Thursday, April 10, 2014

Not the only one who loves milk

When I was an Aitkin County Dairy Princess, back in the day, one of my duties was serving free milk to visitors at the Aitkin County Fair. I stood in the booth with two giant milk coolers and filled cups of milk while chatting with those who stopped for a drink. When I wasn't chatting, I'd smile at the people walking by and call out, "Would you like a free glass of milk?"

My memories of handing out free milk are mostly positive — children smiling at my crown, their parents asking questions about my family's dairy farm — except one.

That afternoon, a man and woman walked by together. I smiled and said, "Would you like a free glass of milk?"

Without stopping, the man growled back, "Milk is for babies." And they kept walking.

I shook off the comment. But it saddened me. Not just because milk and dairy cows were such a big part of my life. But also because milk and dairy products were (and still are) such important parts of my diet.

Since that afternoon, I've come to accept that everyone has a different relationship with milk and dairy products. Some, like me, can't live without them. Others make room for them in their diet because they value the nutrients dairy products provide. Some cannot tolerate consuming them. Whatever the relationship, it should be respected.

But what about that man's comment? Or the other statement commonly made by milk-haters: "Humans are the only animals that continue to drink milk after infancy."

Well, I just don't think those statements are true. But, then again, I'm biased.

But my animal friends aren't biased. I'm not an animal scientist, but I suspect that animals' food choices are influenced by nutrient density, taste, and little else.


Our dog, our cats, and our chickens are all provided with water and food (i.e. dog food, cat food, and chicken feed). And they all have access to whatever else they can find to eat. Our dog gets bones from the house and finds numerous other treats around the farm. The cats, at least the motivated ones, hunt for mice and birds. Our chickens free-range for spilled grain, insects and other small animals. In fact, our chickens eat more mice than our cats.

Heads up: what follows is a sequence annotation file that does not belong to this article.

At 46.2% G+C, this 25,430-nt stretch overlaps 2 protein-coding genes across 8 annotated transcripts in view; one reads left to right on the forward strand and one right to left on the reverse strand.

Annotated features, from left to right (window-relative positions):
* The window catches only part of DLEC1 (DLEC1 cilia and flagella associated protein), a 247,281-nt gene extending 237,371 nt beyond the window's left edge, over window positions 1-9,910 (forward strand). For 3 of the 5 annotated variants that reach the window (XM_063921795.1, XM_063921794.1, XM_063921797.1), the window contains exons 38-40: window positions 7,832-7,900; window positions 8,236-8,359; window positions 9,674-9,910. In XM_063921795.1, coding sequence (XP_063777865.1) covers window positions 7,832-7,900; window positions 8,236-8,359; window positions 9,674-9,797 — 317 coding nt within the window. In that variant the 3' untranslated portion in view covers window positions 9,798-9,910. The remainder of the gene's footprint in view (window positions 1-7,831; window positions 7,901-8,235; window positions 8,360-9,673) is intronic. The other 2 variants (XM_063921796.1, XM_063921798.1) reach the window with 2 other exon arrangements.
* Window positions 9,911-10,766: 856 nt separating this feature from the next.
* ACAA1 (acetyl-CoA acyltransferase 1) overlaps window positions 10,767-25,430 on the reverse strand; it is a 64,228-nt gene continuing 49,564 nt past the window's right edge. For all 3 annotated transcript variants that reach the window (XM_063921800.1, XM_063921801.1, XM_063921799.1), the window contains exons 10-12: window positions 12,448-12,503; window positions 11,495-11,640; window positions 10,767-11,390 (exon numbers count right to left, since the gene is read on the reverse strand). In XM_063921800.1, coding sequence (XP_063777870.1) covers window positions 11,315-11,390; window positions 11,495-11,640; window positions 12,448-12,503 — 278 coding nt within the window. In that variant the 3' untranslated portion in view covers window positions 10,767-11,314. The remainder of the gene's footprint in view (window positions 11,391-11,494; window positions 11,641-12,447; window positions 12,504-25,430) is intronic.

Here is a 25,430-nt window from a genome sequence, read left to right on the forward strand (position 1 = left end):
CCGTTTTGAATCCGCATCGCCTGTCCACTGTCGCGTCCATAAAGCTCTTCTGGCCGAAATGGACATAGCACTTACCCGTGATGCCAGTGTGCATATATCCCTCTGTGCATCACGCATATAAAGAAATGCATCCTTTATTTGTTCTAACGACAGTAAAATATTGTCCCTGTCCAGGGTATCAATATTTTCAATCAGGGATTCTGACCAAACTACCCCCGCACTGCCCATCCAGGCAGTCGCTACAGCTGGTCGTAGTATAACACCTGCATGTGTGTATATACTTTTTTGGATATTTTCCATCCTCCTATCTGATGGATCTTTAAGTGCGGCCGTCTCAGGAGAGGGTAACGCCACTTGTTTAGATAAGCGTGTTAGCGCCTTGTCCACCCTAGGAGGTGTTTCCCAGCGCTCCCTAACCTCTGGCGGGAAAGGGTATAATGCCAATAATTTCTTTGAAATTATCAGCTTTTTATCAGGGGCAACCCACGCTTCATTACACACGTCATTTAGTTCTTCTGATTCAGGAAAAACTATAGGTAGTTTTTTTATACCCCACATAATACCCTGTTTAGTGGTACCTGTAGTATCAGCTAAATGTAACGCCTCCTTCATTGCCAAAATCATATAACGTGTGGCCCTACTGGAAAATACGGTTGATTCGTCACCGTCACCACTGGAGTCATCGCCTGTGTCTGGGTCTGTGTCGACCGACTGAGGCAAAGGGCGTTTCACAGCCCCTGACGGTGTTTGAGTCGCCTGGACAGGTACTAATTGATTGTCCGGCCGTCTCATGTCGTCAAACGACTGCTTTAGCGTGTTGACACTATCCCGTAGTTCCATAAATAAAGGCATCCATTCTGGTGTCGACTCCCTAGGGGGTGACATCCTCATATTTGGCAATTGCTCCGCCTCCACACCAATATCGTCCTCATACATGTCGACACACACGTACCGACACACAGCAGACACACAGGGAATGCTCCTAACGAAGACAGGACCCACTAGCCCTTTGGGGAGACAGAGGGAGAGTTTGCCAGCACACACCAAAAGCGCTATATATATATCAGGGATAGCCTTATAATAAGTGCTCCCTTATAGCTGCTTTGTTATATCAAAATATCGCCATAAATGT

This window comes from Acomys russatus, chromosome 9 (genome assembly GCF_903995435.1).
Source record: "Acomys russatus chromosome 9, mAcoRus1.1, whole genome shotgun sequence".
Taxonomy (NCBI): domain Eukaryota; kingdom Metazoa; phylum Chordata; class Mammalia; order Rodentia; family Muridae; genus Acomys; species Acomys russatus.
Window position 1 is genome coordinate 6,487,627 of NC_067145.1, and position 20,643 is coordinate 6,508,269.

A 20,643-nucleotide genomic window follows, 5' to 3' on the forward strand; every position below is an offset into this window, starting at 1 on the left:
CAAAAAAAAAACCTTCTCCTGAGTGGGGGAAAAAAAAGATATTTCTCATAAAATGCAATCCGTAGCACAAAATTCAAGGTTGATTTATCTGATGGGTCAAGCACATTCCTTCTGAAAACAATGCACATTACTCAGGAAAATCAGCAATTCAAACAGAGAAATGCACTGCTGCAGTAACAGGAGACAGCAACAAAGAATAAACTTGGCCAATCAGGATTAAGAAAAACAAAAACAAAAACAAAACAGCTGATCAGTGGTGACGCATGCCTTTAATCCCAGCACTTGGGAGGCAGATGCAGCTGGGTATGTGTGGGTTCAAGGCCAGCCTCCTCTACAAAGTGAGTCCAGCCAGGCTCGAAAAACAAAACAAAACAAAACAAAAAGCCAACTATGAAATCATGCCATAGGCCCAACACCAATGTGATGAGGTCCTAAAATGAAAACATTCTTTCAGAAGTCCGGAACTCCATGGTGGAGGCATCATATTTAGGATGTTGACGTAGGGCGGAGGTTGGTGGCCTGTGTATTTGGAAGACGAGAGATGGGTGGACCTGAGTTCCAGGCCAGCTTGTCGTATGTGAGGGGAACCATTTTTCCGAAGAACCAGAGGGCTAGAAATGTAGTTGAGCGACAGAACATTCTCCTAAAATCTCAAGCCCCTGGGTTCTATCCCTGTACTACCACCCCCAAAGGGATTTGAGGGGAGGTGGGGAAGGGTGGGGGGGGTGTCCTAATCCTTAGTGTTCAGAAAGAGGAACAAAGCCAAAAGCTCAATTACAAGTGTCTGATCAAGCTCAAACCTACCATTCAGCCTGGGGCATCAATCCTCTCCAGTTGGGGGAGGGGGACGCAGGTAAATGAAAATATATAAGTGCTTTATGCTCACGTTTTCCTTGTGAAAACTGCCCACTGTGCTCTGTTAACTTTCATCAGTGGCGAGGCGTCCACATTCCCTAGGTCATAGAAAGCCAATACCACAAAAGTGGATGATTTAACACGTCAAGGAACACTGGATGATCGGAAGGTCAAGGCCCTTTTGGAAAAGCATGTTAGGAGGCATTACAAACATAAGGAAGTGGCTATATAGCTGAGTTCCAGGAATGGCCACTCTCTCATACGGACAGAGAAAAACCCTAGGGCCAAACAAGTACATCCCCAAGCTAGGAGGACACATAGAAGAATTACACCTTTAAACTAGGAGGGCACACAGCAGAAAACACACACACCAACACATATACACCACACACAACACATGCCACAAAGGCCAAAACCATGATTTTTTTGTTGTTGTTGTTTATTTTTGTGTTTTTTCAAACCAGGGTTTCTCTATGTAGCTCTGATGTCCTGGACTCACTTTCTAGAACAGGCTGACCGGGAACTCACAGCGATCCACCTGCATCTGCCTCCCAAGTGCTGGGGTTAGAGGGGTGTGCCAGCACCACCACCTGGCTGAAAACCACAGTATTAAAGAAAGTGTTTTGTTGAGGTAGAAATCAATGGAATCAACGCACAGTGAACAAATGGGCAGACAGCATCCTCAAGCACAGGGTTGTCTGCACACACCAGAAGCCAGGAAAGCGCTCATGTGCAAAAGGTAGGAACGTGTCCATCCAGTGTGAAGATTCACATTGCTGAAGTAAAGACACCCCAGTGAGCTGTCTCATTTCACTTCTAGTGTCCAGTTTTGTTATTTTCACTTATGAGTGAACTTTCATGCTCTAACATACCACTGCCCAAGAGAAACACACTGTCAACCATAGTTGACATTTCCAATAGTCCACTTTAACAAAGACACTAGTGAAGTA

But every morning, when I bring milk to the shed to fill the cats' dish, they all come running.

I'm not the only one who loves milk.


Monday, March 31, 2014

Worst winter ever?

A few weeks back, during evening milking, Monika came running up to us. She was holding one of the small blue sample bottles that we use for testing milk. The sample bottle was full of snow. "I filled this with snow so that I always have something to help me remember winter," she said after I asked about the bottle. "I just love winter!"


Last week, as Dan first stepped out of the house to get on the bus, he saw the dusting of snow on the muddy driveway, like powdered sugar on a brownie, and cried, "More snow! I hope it doesn't snow for a YEAR!" This is the boy who, a few short (long?) months ago, shouted, "Mom! Mom! It's snowing! Dad! Dad! Can you push it into a pile so we can play on it?"

Little did we know that, three days later, that dusting would look wimpy compared to the five inches of wet, heavy snow that fell in five hours.

March 27, 2014

I tried very hard this winter to maintain an attitude like Monika's. I kept telling myself, this winter hasn't been that bad. I tried to refrain from complaining about the cold and the snow and then the ice. I tried to embrace all of the late starts and weather cancellations, viewing them as extra days for my kids to just be kids and not worry about schedules and school.

Our neighbor's farm is hiding behind that drift.

I tried not to complain about how cold our house was after we decided to turn the thermostat down five degrees. With the price of propane where it was and the fact that our air source heat pump wasn't running at all, we (meaning Glen) figured we could reduce our heating costs. The house was so cold that I had to soften butter for baking in the bathroom, where we kept a small space heater. The colder house didn't seem to bother anyone, except me. I wore my winter hat inside the house for the whole first week, until my body adjusted to the change. Thankfully, Glen's mom came over one day and said we couldn't keep the house that cold with a baby in the house. "It's just money," she said. So we compromised and turned the thermostat up three degrees. I still can't soften butter in the kitchen.


As the winter wore on, pictures and posts started showing up in social media labeled #worstwinterever. And I thought to myself: This isn't the worst winter ever. This is just a good, old fashioned, Minnesota winter, with snow drifts as high as houses and frosty heifers that look like wooly mammoths. We have it easy compared to what our forefathers must have endured. We have tractors and skidloaders instead of horses. We have tractors and skidloaders with heated cabs. We're not pitching silage out of our silos with forks. We have well-insulated houses and new windows that don't rattle with each gust of wind.

March 5, 2014